Marshfield Theater

1650 W. Roosevelt Road,
Chicago, IL 60608

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Additional Info

Previously operated by: Marks Brothers

Architects: Alexander L. Levy

Nearby Theaters

This small Near West Side theater, seating just under 300, was designed by architect Alexander Levy in 1910. It was located on W.Roosevelt Road, between Ashland Avenue and Paulina Street, near the present-day Chicago campus of the University of Illinois. It opened on April 10, 1911

During the 1920’s, the Marks Brothers circuit operated the Marshfield Theater.

After closing as a movie house, the former Marshfield Theater was converted into a community center, which it served as much longer than it did a theater.

The University of Illinois at Chicago’s Department of Disability and Human Development Building is now on the site of the theatre.

Contributed by Bryan Krefft

Recent comments (view all 6 comments)

Broan on October 21, 2007 at 9:52 pm

The Marshfield was designed by Alexander Levy according to the building permit index.

kencmcintyre on October 22, 2007 at 7:08 pm

Any connection with the Marshall Fields department store?

kencmcintyre on October 22, 2007 at 7:58 pm

Fair enough. I know the department store is, or was, a big deal in Chicago and I thought there might some relationship.

JAlex on December 27, 2009 at 11:31 am

Was this one of the theatres operated by O. T. Crawford, of St. Louis, in the early 19-teens?

Broan on September 17, 2023 at 12:38 pm

The Marshfield opened April 10, 1911 was the first theater for Marks & Goodman, the predecessor firm to Marks Brothers and Goodman & Harrison. Officially known as Marshfield Amusement Company, Marks & Goodman later became Marks, Goodman, & Marks and Marks, Goodman, Marks & Harrison. This company opened the Marshfield, Orpheus, Illington, Broadway Strand, and Marshall Square, and briefly operated the Shakespeare.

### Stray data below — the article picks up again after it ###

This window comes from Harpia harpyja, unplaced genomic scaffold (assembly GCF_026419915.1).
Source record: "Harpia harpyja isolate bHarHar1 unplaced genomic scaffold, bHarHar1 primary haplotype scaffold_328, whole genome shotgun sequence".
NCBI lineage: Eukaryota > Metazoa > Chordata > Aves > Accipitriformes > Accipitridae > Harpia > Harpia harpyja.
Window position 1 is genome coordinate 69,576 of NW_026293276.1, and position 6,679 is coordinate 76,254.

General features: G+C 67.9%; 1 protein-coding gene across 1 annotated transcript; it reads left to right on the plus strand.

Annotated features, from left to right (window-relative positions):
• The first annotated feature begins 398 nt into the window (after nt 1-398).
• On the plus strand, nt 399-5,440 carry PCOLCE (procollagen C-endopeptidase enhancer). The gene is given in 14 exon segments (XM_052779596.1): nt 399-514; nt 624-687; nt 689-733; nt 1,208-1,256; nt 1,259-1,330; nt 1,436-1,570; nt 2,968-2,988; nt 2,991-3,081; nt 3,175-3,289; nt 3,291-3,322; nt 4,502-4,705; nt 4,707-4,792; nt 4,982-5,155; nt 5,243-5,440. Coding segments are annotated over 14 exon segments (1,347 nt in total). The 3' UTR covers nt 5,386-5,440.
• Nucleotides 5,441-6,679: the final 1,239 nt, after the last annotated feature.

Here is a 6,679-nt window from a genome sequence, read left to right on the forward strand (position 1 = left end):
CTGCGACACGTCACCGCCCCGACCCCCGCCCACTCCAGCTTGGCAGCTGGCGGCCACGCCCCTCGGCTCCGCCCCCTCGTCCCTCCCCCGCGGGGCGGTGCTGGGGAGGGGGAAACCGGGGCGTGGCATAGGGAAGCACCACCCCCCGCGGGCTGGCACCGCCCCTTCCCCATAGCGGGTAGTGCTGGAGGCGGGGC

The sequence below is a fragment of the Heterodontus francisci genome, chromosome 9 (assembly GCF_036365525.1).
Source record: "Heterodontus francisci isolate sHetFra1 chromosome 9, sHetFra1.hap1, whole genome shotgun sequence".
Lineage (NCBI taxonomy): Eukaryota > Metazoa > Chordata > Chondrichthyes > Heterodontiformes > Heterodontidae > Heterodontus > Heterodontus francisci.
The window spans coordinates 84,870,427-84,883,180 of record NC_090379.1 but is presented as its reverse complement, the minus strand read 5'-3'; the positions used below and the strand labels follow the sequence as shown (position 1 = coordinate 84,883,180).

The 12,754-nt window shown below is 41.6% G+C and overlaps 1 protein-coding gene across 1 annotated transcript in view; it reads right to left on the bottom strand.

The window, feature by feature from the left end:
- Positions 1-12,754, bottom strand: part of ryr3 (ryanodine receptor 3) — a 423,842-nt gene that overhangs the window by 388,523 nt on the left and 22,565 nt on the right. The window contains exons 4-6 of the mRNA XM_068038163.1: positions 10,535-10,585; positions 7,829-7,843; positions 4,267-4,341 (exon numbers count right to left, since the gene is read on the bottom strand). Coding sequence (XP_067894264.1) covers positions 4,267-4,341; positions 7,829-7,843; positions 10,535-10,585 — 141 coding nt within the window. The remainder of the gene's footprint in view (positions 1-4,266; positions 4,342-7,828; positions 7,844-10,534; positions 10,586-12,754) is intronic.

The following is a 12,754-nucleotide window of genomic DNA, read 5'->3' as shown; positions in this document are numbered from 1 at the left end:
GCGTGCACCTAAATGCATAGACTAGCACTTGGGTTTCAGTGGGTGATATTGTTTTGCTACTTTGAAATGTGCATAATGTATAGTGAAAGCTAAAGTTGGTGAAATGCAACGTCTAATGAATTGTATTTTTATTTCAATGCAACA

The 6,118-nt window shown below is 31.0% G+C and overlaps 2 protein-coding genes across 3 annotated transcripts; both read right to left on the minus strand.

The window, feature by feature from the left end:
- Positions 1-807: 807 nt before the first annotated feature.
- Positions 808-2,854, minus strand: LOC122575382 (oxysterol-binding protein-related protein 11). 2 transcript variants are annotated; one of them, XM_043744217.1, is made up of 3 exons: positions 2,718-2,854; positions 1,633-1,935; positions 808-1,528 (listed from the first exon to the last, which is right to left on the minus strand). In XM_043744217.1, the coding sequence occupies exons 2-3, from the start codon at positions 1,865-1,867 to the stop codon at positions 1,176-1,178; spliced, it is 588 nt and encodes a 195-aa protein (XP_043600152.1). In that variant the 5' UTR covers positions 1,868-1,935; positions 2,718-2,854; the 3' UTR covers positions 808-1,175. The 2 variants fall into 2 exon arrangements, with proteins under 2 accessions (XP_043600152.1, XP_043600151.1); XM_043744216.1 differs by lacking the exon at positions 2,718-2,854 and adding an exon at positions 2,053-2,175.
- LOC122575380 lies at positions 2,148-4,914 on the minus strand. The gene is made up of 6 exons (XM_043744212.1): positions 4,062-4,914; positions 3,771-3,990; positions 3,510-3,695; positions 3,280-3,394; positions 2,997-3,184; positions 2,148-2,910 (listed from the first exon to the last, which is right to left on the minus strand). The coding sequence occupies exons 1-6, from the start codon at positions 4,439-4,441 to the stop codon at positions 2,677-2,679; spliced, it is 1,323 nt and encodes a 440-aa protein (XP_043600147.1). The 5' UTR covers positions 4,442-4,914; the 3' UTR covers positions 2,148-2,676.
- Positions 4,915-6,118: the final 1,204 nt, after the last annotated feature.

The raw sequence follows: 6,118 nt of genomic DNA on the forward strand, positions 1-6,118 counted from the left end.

The firm broke apart in 1923 while the Granada was in planning, with Marks Brothers keeping the 12th Street/Roosevelt Road theaters (Broadway-Strand, Marshfield, and Orpheus) and Goodman & Harrison keeping the 22nd Street/Cermak Road theaters (Illington and Marshall Square).

Marks Brothers would soon focus on bigger projects. They would build the Granada and Marbro, as well as the Embassy on Fullerton (a project taken over from Lubliner & Trinz). The Genesee in Waukegan was originally intended for Marks (note that the marquee matches the Granada), and built the Admiral, but pulled out just before opening probably due to financial problems of that building’s owner. There was an additional unbuilt project, the 3000 seat Araby, for 1365 N Milwaukee Ave. in 1927 and proposals for a 5100 seat theatre near 63rd & Cottage Grove, and what would have been the city’s largest theater at State & Adams in the Loop. However, Marks Brothers found themselves shut out of supply of pictures from Balaban & Katz’s anticompetitive policies, and could only reliably get Fox and Warner pictures. While Marks Brothers was perhaps the greatest rival to Balaban & Katz’s palaces at its height, and paid dearly to do so, they were scooped up by B&K just days after the 1929 stock market crash.

Goodman & Harrison, meanwhile, remained in business with a handful of small theatres into the mid-1960s.

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